Be sure you keep a detailed mileage log for your records so that your business travel expenses related to your vehicle are reported correctly. Read more about the habits you need to adopt when keeping a mileage log.
8. Home Mortgage Tax Deduction
The home mortgage tax deduction gives homeowners the opportunity to deduct the interest they incurred on their mortgage, up to a limit of $750,000 of the principal of the loan. You do have to itemize to take this deduction, and most taxpayers find it financially more beneficial to take the standard deduction rather than itemizing their tax deductions.
9. Standard Deduction
The standard deduction is a set amount established by the Internal Revenue Service (IRS). It helps lower your taxable income, as do all tax deductions. What’s unique about the standard deduction is the fact that you do not have to file a separate form or schedule for this one. Instead, it is listed on the main tax form, IRS 1040 form.
When you file your taxes, you must choose between taking the standard deduction or itemizing your tax deductions. Many of the tax deductions listed are structured to be itemized tax deductions, so you must list them out on a separate form (Schedule A: Itemized Deductions).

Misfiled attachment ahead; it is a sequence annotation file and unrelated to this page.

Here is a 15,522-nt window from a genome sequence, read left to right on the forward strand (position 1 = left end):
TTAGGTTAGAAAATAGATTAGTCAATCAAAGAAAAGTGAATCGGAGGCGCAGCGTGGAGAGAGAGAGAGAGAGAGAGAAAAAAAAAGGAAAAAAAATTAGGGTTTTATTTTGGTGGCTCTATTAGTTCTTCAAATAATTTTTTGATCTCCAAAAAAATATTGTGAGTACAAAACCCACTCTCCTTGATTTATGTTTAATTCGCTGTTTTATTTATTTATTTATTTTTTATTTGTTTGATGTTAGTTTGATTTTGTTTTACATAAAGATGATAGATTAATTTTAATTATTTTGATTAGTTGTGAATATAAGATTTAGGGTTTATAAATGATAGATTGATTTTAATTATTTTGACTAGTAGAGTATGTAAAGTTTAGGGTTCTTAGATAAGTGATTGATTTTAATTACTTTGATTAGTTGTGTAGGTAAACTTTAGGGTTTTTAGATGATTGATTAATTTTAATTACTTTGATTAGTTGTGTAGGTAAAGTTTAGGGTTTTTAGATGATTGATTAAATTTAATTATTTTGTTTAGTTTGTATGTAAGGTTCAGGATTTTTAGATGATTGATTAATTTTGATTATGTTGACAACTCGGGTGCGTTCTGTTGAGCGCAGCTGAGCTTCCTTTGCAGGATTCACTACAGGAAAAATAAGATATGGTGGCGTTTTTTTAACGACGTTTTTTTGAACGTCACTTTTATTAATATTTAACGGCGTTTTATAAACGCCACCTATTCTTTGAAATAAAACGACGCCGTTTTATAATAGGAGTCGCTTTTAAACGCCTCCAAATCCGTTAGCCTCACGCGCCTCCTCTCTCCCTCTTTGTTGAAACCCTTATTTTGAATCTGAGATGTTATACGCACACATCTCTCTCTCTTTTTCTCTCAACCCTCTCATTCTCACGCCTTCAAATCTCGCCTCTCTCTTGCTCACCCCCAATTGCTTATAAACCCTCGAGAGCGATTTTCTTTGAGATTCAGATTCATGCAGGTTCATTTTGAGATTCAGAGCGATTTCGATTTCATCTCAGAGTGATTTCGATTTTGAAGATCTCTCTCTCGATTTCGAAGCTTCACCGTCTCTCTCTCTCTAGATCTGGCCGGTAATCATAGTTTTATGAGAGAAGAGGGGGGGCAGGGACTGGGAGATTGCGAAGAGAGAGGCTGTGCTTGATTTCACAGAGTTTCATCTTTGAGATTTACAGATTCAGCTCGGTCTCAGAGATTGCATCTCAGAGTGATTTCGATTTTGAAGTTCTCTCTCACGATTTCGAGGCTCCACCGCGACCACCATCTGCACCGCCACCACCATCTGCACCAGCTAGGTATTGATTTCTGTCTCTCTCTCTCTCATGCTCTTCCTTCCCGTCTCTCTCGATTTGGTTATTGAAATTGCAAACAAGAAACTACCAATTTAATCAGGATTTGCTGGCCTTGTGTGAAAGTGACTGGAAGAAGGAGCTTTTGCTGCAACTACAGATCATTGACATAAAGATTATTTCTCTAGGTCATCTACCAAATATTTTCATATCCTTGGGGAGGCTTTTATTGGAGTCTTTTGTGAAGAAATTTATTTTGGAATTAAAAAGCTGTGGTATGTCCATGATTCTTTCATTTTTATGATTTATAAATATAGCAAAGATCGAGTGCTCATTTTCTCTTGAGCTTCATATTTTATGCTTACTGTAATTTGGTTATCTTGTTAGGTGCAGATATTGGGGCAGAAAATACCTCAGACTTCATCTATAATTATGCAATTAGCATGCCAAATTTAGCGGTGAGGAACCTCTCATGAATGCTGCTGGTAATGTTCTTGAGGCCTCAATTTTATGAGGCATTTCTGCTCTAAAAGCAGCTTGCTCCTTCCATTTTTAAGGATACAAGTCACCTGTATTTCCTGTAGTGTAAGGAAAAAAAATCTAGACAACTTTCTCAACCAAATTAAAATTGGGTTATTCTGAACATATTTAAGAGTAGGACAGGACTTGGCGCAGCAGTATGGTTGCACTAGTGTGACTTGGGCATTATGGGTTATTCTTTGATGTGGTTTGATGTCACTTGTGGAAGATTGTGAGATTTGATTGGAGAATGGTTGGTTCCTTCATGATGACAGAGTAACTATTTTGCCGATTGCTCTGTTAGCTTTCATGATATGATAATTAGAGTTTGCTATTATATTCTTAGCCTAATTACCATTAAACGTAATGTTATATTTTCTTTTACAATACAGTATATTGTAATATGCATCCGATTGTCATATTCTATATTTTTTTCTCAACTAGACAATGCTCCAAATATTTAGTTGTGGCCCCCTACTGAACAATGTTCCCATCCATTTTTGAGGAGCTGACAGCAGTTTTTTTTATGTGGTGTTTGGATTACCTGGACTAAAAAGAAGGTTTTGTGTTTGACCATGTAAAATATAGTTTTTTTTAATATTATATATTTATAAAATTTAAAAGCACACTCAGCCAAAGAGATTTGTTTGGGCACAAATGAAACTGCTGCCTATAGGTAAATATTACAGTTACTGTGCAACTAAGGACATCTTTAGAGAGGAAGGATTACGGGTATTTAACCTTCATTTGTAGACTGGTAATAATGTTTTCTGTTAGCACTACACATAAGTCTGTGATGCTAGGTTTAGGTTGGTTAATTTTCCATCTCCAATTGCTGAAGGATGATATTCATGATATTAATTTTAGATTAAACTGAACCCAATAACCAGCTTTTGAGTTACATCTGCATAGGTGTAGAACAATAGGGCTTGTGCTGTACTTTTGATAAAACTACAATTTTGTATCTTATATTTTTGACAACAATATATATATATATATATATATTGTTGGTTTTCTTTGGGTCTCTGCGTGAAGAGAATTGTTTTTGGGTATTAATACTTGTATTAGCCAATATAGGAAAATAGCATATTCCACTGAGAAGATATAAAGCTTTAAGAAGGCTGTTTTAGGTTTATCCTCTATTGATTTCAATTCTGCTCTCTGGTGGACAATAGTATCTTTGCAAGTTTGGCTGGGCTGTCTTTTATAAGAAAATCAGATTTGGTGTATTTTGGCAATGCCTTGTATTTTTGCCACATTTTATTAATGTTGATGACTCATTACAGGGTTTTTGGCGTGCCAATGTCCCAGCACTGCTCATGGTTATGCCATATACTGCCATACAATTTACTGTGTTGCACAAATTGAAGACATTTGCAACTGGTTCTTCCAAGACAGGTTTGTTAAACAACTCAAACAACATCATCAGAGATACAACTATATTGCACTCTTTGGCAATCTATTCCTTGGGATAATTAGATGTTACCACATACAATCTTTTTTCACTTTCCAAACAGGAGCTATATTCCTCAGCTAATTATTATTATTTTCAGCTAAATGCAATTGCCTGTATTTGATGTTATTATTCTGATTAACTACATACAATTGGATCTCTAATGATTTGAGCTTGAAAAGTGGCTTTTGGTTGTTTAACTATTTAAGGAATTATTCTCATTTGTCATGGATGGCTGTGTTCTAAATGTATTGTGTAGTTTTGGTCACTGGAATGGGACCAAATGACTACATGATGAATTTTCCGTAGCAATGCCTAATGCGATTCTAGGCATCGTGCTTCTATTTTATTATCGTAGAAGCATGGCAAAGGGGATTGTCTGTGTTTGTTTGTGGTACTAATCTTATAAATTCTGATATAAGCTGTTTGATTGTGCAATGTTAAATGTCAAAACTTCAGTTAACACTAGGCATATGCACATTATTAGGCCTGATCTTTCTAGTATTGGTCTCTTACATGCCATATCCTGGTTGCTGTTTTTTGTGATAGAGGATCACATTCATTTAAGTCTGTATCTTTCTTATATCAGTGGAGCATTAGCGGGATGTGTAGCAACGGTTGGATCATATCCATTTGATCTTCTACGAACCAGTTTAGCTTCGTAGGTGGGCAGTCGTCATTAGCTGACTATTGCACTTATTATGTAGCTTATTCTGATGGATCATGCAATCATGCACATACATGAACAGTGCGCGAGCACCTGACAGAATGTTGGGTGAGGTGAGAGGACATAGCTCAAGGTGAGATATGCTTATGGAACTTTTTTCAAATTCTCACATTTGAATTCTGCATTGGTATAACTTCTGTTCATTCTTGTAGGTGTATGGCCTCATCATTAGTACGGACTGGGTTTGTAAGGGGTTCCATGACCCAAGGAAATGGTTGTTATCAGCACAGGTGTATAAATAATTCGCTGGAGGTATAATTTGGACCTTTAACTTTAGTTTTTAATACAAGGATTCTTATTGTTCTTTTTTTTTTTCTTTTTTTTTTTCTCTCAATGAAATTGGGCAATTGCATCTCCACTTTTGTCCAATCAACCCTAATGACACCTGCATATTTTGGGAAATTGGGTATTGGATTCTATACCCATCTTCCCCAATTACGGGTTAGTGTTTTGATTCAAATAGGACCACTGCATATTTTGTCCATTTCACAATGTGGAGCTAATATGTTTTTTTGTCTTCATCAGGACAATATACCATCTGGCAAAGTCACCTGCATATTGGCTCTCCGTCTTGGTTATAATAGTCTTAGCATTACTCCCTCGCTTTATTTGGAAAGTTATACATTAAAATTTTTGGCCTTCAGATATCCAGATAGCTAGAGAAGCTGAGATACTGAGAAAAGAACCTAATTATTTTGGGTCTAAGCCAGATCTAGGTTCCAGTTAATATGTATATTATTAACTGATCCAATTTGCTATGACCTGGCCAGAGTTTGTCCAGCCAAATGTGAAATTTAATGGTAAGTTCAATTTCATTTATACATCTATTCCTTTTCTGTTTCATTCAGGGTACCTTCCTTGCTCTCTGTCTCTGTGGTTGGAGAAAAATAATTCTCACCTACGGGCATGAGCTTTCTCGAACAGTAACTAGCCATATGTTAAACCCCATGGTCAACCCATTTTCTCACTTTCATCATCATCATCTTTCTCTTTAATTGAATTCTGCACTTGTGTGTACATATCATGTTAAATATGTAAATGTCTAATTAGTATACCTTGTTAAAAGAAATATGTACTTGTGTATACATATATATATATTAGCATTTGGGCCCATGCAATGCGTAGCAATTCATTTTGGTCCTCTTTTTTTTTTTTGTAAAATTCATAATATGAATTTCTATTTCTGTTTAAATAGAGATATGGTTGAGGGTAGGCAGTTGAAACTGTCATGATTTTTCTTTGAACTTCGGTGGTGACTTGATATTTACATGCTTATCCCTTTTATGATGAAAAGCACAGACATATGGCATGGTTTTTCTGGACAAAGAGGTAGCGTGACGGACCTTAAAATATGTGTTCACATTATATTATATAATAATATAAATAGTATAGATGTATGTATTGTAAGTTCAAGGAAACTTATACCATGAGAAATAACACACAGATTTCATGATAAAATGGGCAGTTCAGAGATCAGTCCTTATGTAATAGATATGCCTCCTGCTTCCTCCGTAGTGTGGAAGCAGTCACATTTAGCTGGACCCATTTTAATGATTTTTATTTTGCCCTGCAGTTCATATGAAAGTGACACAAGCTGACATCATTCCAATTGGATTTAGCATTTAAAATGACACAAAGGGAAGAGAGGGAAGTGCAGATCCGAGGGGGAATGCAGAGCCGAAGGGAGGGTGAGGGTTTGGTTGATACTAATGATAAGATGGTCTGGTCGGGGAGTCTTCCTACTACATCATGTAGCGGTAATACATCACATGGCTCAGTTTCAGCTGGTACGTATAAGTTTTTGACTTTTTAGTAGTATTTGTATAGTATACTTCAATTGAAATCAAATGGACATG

10. Home Office Tax Deduction
Small business owners and freelancers who are making extra money with a side hustle can save money on their annual tax return by taking the home office deduction, provided they qualify for it. The IRS requirements state that you must be using your home office regularly and exclusively for business-related tasks.
Another requirement is that the home office must be the principal place of business. This means that the home office is the place where the work is done, where the clients are met, and where the inventory is stored. You can have more than one place of business, but the home office must be the chief place of business.
If you qualify for the home office deduction, the IRS will let you write off expenses like real estate taxes, repairs, rent, utilities, maintenance, and other business-related expenses. It can be quite complicated to calculate the home office tax deduction because there is more than one way to figure out the amount of the deduction.